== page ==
From the initial estimate of first-quarter GDP to the second one released today (May 29), we moved from stagnating economic activity (0.1% rate of growth) to a contraction, a 1% decline to be exact. This marked the first time since 2011 that the U.S. economy had a quarter of declining economic output. Despite the downward surprise, initial equity market reaction was ehh – the French might say “comme ci, comme ça.” In fact, as of mid-morning, most U.S. equity indexes were in the green.
Inventories explained most of the downward revision. Inventories accumulation detracted about 0.57 percentage points from GDP in the initial estimate, that drag was downwardly revised further to 1.62 percentage points. This is good news. Reduced inventory accumulation last quarter means that inventories will be less likely to hinder growth this quarter. Net exports remained a big drag on GDP growth for the quarter, detracting 0.95 percentage points from GDP (versus 0.83 percentage points initially estimated).
There were some other modestly positive data points in the report. Personal consumption spending was revised up slightly to 3.1% from 3%. Services spending remained the biggest driver of consumer spending growing 4.3% last quarter, mostly coming from health services and utility spending. But, durable goods’ spending growth moved from 0.8% to 1.4%.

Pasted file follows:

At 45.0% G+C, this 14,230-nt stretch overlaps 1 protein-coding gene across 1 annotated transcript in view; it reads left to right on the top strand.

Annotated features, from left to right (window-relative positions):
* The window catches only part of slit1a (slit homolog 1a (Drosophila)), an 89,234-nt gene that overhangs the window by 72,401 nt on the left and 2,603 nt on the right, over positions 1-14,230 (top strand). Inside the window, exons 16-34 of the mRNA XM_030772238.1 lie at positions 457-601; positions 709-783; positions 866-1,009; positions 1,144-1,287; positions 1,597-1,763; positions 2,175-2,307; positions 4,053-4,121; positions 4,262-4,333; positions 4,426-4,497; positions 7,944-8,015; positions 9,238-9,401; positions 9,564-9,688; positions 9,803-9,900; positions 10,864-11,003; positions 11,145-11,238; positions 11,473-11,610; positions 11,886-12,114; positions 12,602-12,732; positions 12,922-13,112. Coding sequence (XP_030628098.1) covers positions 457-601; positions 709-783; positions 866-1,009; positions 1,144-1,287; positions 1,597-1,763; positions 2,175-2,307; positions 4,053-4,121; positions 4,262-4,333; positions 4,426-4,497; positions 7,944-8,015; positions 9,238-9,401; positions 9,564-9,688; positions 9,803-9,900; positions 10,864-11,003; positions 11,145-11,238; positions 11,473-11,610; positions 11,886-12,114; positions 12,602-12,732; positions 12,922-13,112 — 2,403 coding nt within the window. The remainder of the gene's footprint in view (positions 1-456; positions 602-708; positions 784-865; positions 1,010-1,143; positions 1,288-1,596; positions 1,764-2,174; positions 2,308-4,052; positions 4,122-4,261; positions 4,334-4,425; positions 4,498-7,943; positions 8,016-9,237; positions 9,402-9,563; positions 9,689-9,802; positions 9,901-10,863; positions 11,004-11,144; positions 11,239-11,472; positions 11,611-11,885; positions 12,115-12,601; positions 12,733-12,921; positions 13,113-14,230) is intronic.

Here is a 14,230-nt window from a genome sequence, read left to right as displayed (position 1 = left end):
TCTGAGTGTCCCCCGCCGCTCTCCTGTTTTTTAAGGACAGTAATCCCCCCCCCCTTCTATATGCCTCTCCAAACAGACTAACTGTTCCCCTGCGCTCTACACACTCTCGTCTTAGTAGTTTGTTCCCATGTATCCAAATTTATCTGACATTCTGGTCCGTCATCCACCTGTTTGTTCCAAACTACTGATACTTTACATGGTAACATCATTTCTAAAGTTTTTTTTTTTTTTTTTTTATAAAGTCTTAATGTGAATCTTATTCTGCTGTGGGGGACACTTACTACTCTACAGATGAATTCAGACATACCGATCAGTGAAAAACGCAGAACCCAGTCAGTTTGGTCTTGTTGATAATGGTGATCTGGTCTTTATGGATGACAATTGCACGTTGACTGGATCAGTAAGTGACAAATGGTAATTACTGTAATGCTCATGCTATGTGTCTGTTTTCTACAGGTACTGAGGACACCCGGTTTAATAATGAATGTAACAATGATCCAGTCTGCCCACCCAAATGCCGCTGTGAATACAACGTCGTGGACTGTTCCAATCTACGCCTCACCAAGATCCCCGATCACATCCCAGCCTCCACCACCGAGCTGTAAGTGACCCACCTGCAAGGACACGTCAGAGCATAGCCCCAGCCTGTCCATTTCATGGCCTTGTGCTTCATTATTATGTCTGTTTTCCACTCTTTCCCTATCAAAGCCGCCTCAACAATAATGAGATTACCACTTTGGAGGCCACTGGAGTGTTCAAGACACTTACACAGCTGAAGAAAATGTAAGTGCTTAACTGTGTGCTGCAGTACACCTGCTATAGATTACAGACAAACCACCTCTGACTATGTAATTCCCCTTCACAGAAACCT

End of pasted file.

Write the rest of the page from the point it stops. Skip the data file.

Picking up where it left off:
Aside from the inventory component, business-investment growth was a bit less bad or a little bit better, depending on whether you’re an optimist or a pessimist. Intellectual-property spending growth increased from 1.5% to 5.1%. The contraction in equipment spending reduced in magnitude from a 5.5% decline to a 3.1% decline. The one worrisome component was nonresidential-structures spending. Spending was initially about flat, but then downwardly revised to -7.5%.
State and local spending was downwardly revised from -1.3% to -1.8%. That decline remains out of sync with growing state and local government revenues. As of 2013, 28 states actually had money in their coffers.
We do continue think that much of weakness in the first quarter was temporary. Real final sales to domestic purchases grew 1.6% last quarter; not great, but showing more underlying momentum in the overall economy than the headline GDP would suggest.
Other data suggest the U.S. economy is already rebounding from the weak first quarter. Over the last three months, payroll growth has averaged about 238,000. Consumer spending on durables was likely suppressed by the cold winter weather. Retail sales significantly improved in February and March; by April, on a three-month annualized basis, sales growth averaged 5.2% compared to 1% in March. Residential construction will likely rebound in coming quarters. Building permits, which lead housing starts and are less prone to weather impacts, have exceeded a 1,000,000 annualized pace for six of the last seven months. Capital spending may accelerate yet this year. There are lots indicators pointing to a rebound. As of 2012, nonresidential structures were the oldest since the mid-1960s at 22.2 years old on average. Capital spending surveys are positive. Commercial and industrial loans are accelerating.
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